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As soon as I knew I was visiting Oslo for the day, I made it my mission to find this crazy, yet awesome sculpture park. Vigelandsparken is one of Oslo’s most visited places and boasts approximately one million visitors each year and with good reason too. As a part of Frognerparken, Oslo’s largest public park, Vigelandsparken is surrounded by luscious green grass during the summer and early autumn months. Locals and tourists flock to the park on a sunny day to chill out, people watch, or enjoy a nice picnic. It took me about two hours of searching and wandering to find it, since I had forgotten to bring my city map with me that day. Oops! I was quite literally asking locals where the “naked statue park” was. They knew exactly what I meant and pointed me in the right direction. As I walked through the gates of the park, I felt like I had stepped into the grounds of a palace straight out of some kind of weird, wacky and stunning storybook with nude sculptures and blossoming flowers everywhere I looked.
Vigelandsparken is a massive, gorgeous sculpture park filled with 212 granite sculptures by the Norwegian sculptor, Gustav Vigeland. Open year round to the public, the park contains a total of 650 human sculptures in bronze, granite and wrought iron. Vigeland was in charge of the design and layout of the park, but unfortunately, he passed away before the park’s completion, which in 1949.
One of the major works of art is the magnificent granite bridge that leads you into Vigelandsparken. The bridge is lined with fifty-eight life sized sculptures of men, women and children made entirely of bronze. Each bizarrely posed sculpture is said to depict the various stages of life. My personal favourite sculpture is the “Man attacked by babies” one. Hilarious, yet somewhat terrifying at the same time. Not only are the sculptures interesting to look at, but so are the people trying to mimic some of the poses as well. Vigelandsparken was also vandalized back in 2007, when a group of people decided to cover each exposed nipple, crotch and butt crack of the sculptures with a piece of black paper. Clearly that group of people need a hobby or something?!
As you continue to walk through the park, you’ll come across the large fountain that acts as a centrepiece to the walkway. This beautiful fountain is made up of white and black granite, which is adorned with sixty individual bronze sculptures. The six giant men sculptures are holding up the main vessel of the fountain that has flowing water cascading down on them. The meaning behind the fountain is that death comes to new life.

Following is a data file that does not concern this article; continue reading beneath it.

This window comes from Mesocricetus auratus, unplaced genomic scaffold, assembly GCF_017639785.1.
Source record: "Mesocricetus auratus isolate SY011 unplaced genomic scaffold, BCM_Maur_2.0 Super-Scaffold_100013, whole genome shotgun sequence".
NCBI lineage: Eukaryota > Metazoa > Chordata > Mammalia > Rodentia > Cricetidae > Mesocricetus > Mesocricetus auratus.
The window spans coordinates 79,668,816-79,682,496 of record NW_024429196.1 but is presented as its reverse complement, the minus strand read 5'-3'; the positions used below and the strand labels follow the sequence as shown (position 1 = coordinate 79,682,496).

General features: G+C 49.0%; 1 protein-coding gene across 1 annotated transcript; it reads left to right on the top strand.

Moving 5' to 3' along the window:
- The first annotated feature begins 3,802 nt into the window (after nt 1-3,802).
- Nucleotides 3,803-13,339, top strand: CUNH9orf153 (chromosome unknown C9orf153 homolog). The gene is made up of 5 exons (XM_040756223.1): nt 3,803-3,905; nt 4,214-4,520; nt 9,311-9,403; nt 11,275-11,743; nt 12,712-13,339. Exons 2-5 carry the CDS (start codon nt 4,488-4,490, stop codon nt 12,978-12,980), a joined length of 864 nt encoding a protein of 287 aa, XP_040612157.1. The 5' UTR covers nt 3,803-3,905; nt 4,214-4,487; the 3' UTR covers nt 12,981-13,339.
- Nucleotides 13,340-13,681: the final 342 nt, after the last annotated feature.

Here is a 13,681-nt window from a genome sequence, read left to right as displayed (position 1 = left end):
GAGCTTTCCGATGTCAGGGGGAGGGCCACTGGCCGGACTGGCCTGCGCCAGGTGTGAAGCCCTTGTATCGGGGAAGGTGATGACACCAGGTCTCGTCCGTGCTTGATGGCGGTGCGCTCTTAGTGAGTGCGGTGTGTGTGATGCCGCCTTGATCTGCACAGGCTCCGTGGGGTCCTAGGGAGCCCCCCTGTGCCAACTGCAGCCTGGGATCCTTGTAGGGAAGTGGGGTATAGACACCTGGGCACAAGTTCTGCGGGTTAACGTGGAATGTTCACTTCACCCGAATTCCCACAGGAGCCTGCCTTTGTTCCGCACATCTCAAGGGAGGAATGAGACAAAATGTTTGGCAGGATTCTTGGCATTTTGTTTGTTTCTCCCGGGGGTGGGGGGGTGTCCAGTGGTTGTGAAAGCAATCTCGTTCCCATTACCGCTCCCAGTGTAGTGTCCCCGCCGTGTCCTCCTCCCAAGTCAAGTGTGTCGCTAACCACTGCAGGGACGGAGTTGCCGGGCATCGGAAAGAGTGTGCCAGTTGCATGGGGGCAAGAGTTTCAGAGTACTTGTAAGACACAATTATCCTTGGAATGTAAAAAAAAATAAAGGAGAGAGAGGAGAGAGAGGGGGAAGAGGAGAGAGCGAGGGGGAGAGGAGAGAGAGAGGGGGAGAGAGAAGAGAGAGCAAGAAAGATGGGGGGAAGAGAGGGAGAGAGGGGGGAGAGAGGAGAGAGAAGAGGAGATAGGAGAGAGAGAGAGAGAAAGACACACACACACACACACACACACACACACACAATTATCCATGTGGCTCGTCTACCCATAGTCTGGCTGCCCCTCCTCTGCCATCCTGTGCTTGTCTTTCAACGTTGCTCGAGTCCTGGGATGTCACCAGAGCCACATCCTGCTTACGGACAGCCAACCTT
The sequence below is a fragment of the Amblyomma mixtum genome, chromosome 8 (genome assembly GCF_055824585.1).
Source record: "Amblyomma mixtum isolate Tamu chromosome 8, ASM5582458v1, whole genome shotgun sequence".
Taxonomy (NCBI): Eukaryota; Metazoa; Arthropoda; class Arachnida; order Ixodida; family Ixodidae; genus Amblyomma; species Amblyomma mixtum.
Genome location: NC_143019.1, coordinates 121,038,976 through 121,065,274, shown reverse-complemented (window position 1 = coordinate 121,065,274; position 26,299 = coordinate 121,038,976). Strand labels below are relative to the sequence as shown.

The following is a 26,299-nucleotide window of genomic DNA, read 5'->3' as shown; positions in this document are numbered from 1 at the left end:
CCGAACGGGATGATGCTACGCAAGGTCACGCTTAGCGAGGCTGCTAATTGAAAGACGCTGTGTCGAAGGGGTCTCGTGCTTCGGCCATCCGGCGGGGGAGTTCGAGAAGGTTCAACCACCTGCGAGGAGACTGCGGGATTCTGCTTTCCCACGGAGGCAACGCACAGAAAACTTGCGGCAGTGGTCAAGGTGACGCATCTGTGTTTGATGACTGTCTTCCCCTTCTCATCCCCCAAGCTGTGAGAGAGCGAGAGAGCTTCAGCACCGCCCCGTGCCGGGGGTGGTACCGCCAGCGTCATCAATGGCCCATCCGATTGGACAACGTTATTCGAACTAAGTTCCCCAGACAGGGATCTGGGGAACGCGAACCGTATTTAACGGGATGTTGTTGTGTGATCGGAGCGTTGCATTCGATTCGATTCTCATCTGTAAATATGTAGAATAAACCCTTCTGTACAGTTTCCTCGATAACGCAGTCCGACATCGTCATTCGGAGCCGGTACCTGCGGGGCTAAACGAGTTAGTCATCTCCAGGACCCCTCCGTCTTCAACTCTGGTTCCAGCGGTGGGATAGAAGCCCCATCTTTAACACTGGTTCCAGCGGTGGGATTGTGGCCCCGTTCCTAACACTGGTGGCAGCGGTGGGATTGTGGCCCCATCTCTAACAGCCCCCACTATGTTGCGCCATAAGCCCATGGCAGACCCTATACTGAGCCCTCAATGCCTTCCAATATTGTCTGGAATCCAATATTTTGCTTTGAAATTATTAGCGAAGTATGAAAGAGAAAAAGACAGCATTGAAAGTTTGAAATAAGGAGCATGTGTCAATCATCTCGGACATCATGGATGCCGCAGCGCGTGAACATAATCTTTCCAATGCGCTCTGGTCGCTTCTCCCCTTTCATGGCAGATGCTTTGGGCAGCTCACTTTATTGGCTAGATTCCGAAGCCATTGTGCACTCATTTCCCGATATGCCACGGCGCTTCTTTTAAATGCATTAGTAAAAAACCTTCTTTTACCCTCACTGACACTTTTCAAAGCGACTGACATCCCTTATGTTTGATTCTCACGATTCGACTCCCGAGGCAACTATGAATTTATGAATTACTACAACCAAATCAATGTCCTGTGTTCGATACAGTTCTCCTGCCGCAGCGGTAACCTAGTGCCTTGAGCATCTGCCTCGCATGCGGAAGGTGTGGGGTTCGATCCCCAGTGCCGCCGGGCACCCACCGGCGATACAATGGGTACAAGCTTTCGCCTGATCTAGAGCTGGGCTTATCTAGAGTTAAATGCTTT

The Monolith and the Monolith Plateau were my absolute favourite part of the entire park, not to mention the most bizarre part as well. The main gate into the Monolith area is even designed in wrought iron with insanely beautiful details of the human form. The Plateau has a set of thirty-six groups of sculptures depicting the cycles of life and relationships. I think I spent an hour just walking around and observing the fine details of these sculptures. The details within the facial expressions and muscular anatomy is outstanding and mesmerizing. Vigeland sculpted the human form like no other sculptor and when you look at his work, they look as though they are actually posing in front of you, lifting each other up, pushing each other and climbing over one another. The massive Monolith stands approximately fifty-five feet tall and is the highest point of Vigelandsparken. It has a total of 121 intertwined human figures that are supporting and holding onto each other.
The extreme attention to detail on all of Gustav’s sculptures is truly breathtaking. From the muscle striations in the forearms, the furrowed brows on the faces and even the folds of skin on the back of the necks, one can see that Vigeland was definitely a master of his craft and a true artist. If you ever find yourself in Oslo, this park is a must see!
Would any of you consider visiting this park? Let me know in the comments below! xo